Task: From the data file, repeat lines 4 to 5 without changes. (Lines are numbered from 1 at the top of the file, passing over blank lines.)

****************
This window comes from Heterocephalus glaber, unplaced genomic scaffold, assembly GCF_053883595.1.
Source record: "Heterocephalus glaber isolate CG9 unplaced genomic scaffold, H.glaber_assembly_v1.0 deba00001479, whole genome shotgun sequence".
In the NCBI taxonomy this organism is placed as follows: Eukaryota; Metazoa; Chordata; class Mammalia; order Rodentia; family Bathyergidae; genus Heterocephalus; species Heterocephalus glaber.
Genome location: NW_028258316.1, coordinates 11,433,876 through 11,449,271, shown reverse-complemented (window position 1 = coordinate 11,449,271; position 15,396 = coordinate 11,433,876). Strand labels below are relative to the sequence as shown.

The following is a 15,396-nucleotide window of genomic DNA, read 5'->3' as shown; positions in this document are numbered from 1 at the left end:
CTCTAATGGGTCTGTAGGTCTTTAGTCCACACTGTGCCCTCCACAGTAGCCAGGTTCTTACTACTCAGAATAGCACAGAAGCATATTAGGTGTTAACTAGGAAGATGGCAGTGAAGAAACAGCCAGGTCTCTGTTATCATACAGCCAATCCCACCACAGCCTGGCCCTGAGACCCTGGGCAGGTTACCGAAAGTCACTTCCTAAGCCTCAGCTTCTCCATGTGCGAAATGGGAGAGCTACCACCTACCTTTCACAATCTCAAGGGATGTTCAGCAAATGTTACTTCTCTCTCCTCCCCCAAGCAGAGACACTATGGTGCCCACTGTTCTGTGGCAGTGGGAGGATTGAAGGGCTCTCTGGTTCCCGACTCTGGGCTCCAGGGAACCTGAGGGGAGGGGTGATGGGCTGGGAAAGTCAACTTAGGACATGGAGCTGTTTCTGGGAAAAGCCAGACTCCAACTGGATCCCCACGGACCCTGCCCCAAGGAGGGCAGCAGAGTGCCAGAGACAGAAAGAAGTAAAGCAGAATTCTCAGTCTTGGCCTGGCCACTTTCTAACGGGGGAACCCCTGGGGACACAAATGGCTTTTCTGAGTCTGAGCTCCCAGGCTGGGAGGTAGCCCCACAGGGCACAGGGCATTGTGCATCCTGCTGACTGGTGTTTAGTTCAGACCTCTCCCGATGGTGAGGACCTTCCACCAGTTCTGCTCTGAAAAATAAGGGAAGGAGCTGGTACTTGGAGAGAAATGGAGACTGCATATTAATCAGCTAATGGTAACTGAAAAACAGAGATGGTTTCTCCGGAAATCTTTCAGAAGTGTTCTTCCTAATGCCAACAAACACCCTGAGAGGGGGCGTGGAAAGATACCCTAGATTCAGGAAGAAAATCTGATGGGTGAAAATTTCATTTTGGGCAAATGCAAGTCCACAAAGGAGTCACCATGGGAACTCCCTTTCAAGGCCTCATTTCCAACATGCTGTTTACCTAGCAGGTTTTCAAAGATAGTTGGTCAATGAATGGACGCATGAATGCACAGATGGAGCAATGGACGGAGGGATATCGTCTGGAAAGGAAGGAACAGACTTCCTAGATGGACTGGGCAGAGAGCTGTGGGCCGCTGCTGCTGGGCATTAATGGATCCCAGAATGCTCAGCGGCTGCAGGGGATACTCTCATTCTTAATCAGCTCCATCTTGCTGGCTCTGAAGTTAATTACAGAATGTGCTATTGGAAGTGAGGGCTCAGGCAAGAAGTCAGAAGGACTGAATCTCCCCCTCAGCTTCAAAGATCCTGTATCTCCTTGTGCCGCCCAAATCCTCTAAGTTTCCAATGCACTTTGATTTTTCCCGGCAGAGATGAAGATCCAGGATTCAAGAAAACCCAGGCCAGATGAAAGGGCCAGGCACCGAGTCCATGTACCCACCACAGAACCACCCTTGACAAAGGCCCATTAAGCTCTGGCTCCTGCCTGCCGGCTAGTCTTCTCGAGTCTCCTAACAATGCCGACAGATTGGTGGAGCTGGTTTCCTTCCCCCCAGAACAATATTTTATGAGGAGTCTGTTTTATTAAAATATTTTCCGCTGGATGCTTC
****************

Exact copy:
Genome location: NW_028258316.1, coordinates 11,433,876 through 11,449,271, shown reverse-complemented (window position 1 = coordinate 11,449,271; position 15,396 = coordinate 11,433,876). Strand labels below are relative to the sequence as shown.

The following is a 15,396-nucleotide window of genomic DNA, read 5'->3' as shown; positions in this document are numbered from 1 at the left end: